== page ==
not handled safely. But who’s responsible for safety on set? That’s easy. You are. There are too many moving parts and changing
orders on a film set for safety to not be everyone’s priority. So, trust me when I say, if an electrician
tells you to do something on set, do it. It’s for your safety. The gaffer and the electric team have to understand
the capacity of their equipment and the power supplies that they’re pulling from. They also need to stay up to date on technology
changes. LED lights, for example, are just starting
to be used on sets. But of course, the whole purpose of the electric
department’s technical skill is to put it to use creatively and convincingly. It can be easy to think of light as just light,
but think of the light in an old church or the light in a big box store. Different, right? Think of a cold rainy beach or a sunny mountain
top. It’s the same sun but it looks so different. Grip and electric teams work to control light,
and one of the most important tools at their disposal is understanding color temperature. Think again about that old church versus that
rainy beach: they’re about the same brightness, but they’re different colors. The light in the church is what we’d call
“warm”; it’s kind of orange. Whereas the light on the beach is “cool”;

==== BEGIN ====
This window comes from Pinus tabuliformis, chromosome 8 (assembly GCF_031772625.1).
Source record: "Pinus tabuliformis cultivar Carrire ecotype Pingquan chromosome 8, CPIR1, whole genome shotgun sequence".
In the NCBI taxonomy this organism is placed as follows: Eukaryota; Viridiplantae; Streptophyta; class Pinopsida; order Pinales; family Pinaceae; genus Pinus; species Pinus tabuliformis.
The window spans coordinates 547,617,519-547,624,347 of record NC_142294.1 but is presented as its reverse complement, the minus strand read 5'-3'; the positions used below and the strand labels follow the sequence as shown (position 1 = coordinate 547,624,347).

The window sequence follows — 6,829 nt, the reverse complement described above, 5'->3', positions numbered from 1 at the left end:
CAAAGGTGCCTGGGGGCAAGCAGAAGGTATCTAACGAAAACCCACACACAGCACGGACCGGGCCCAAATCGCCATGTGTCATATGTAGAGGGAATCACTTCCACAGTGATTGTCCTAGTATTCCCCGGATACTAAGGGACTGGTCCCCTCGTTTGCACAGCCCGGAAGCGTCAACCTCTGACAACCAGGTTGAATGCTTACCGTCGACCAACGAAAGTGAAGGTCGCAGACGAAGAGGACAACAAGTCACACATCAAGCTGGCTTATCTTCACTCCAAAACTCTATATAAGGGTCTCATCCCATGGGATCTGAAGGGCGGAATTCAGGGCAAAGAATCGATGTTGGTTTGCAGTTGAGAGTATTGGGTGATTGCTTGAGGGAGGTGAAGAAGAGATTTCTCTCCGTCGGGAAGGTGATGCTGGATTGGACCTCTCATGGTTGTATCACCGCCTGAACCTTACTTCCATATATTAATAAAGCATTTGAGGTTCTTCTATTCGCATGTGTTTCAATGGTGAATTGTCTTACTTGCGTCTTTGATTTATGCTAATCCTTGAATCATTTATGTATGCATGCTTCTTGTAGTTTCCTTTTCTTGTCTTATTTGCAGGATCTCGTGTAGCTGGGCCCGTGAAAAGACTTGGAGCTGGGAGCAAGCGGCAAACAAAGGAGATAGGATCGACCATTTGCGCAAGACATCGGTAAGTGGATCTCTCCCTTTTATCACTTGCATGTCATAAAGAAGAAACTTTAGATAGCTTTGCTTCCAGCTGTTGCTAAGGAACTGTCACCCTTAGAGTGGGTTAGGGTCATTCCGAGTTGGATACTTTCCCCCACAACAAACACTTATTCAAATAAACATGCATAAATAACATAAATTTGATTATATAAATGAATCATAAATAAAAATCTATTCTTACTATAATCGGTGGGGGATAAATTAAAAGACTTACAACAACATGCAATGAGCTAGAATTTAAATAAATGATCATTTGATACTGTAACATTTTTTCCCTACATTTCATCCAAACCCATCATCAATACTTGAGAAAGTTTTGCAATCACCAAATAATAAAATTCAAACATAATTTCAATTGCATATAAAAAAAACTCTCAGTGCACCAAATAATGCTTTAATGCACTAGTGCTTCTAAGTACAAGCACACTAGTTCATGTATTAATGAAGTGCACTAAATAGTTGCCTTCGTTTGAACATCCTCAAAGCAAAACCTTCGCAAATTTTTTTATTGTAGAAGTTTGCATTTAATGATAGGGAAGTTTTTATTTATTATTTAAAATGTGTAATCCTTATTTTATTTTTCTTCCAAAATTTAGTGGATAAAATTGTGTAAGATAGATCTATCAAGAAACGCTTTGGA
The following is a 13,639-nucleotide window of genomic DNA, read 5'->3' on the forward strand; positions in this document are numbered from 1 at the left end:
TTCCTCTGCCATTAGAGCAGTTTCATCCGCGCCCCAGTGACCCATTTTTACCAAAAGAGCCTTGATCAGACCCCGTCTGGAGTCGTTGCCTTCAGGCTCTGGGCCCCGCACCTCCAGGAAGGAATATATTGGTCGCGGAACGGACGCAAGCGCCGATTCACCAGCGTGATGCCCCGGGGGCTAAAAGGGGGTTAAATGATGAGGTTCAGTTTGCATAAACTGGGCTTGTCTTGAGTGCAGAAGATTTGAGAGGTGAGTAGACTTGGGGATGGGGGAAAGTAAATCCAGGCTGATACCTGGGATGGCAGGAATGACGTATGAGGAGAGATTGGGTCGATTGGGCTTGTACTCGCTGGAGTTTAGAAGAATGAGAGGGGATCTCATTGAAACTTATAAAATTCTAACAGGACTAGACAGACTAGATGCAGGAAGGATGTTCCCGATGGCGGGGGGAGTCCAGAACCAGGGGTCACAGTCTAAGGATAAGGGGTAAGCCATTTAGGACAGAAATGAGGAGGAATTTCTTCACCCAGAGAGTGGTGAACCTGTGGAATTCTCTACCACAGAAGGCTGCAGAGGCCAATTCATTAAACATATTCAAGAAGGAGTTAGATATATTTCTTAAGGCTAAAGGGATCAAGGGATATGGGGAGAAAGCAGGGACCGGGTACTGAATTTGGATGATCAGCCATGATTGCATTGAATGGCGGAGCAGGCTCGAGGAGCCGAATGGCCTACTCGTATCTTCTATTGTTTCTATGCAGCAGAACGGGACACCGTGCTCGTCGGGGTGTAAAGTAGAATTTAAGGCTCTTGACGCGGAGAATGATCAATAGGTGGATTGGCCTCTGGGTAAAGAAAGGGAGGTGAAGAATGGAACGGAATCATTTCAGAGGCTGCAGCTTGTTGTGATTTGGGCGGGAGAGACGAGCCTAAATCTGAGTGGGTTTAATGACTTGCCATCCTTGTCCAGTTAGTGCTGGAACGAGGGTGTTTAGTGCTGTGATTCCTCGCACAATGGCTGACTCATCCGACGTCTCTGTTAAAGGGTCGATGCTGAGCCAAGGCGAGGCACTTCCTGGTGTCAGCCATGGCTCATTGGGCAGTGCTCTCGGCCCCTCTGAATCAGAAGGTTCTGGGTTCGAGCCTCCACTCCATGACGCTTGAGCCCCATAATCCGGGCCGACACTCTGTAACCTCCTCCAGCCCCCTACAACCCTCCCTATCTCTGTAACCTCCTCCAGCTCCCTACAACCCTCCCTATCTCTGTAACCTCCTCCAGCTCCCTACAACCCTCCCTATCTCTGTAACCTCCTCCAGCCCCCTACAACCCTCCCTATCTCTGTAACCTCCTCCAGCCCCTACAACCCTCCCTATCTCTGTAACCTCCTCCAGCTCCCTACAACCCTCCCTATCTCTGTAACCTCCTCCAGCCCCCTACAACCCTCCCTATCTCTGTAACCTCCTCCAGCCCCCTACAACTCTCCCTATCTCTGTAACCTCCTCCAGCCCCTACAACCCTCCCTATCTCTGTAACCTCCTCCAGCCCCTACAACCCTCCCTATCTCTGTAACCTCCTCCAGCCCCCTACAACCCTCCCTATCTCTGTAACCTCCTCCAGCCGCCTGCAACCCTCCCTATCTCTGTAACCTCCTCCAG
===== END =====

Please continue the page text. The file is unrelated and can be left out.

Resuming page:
looks more blue. That’s because the light has different color
temperatures, which we measure in Kelvin, or K. Typically, outdoor lighting is around 5600K,
or what we call “daylight balanced,” because the sun’s light is 5600K. Indoor lighting is 3200K, or “tungsten,”
because tungsten is what the filaments in lightbulbs are made from, and it puts out
light at 3200K. Obviously, there’s a whole lot of wiggle
room between those, and the camera needs to be set up to match the color temperature of
the lights. When you see a video that looks really orange,
it’s because the lights are tungsten but the camera is set to daylight balance. And vice versa when the video looks really
blue. You can get bulbs that are either daylight
balanced or tungsten, but if you only have one type of bulb to light your film inside
and out, you can change their color temperature pretty affordably with gels. Gels are transparent color filters. They come in many colors, but they’re most
commonly used in blue or orange. And they come in different densities, too,